Precocity also runs in the family. Barron Hilton was flying aircraft at 17 and by 19 had earned his license to fly twin-engine jets. This probably explains why Paris disobeyed her parents at 15 to become a model. “I was 15 and in New York City. Donald Trumpwas opening his model agency and he asked me to be his first model. My parents said absolutely not, you’re just a teenager and you’re going to school, you’re not modeling! I called Donald and told him ‘don’t tell my folks but I am signing with your agency’ and I began runway lessons straight away.” A year later, at 16, Hilton reached out to perfume creators to design her own fragrance and took it to fragrance manufactures to get it launched.
Her work as a model – and her life as a well-known socialite – is what led TV producers at Fox to approach her to star in reality TV show, The Simple Life. It was in this crucible that the current brand of Paris Hilton was formed. As Hilton puts it, somewhat wistfully: “My character, the character that most people associate me with, was really a fiction created for the Simple Life. I had never seen a reality show before that point and, to be honest, I really did not know what I was getting myself into. The producers said: ‘Paris, you be the ditzy blonde, rich airhead, and, Nicole, you be the troublemaker who is always swearing and creating mischief.’ Honestly we didn’t anticipate the show’s success, how big it would get and that we’d have to do it for another five years! I had to continue playing this character and, naturally, people assumed that that is who I really was.”
Hilton may not have entirely created or been in control of her brand at the time but, once created, she has been savvy enough to see its potential and leverage it to the utmost. Hilton’s stores and her collections of handbags, watches, sunglasses, fragrances and clothing present what Hilton defines as ‘fun, affordable luxury.” Hilton has translated both her fame and, in part, the bubbly brand that The Simple Life caricatured, into the Paris Hilton line of products. Speaking about the product line, Hilton shows just how aware she is of the crossover between her personal brand and her merchandise: “My products speak to the fun side of my brand. It’s girly. It’s playful. It’s absolutely part of capturing that fantasy Barbie-world existence.”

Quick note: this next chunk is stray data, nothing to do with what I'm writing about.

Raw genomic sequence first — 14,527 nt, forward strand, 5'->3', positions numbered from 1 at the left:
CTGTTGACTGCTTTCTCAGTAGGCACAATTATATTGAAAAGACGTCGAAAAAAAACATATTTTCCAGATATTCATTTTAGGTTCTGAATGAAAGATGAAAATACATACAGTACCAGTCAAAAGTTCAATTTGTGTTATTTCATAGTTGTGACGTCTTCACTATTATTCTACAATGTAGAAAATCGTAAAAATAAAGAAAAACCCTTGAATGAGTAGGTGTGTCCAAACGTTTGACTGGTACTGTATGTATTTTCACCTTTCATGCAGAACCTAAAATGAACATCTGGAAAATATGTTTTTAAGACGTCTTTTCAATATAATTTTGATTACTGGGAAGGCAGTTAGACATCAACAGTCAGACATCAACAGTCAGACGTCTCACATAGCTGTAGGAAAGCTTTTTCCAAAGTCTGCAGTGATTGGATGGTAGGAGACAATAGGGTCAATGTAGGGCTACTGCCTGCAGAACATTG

Far from just lending her image to products, Hilton keeps close tabs on what she wants her brand to be and how she wants bring it to life. Consequently, as she puts it: “I say no a lot more than I say yes. I am offered things every single day that I have to turn down.” What is the least brand-appropriate product offer she has received? “I was in Mexico a while ago and they pitched me on Paris Hilton branded beans” Hilton recalls, laughing: “They actually brought a can of beans, with my face on it and holding a can of beans. I don’t know how they made it but it was this legitimate pink can of beans. They genuinely thought I would love it and naturally I just I thought I was being punk’d.”
But of course tangible brands built around personal brands can’t live on in the same format forever and here again Hilton shows she is no-one’s fool. Far from the permanent adolescent stereotype of the tabloid press, Hilton comes across as a woman fully in control of herself and her image and already planning the next development of her personal brand and how this will translate in to products. “I know I’m not going to DJ in Ibiza for the rest of my life and I expect my brand to mature with me. When I have children in the next couple of years, I would like to develop a line of children’s clothing and children’s books. So expanding and developing the brand along with the fan base. On the jewelry and fragrance side, I’d look at the example of someone like Elizabeth Taylor who was able to market elegance as she grew older.”
“By that point though” she adds with a laugh “I will probably be a grandmother and have 100 fragrances!”
Originally Written by Dan Simon of Forbes.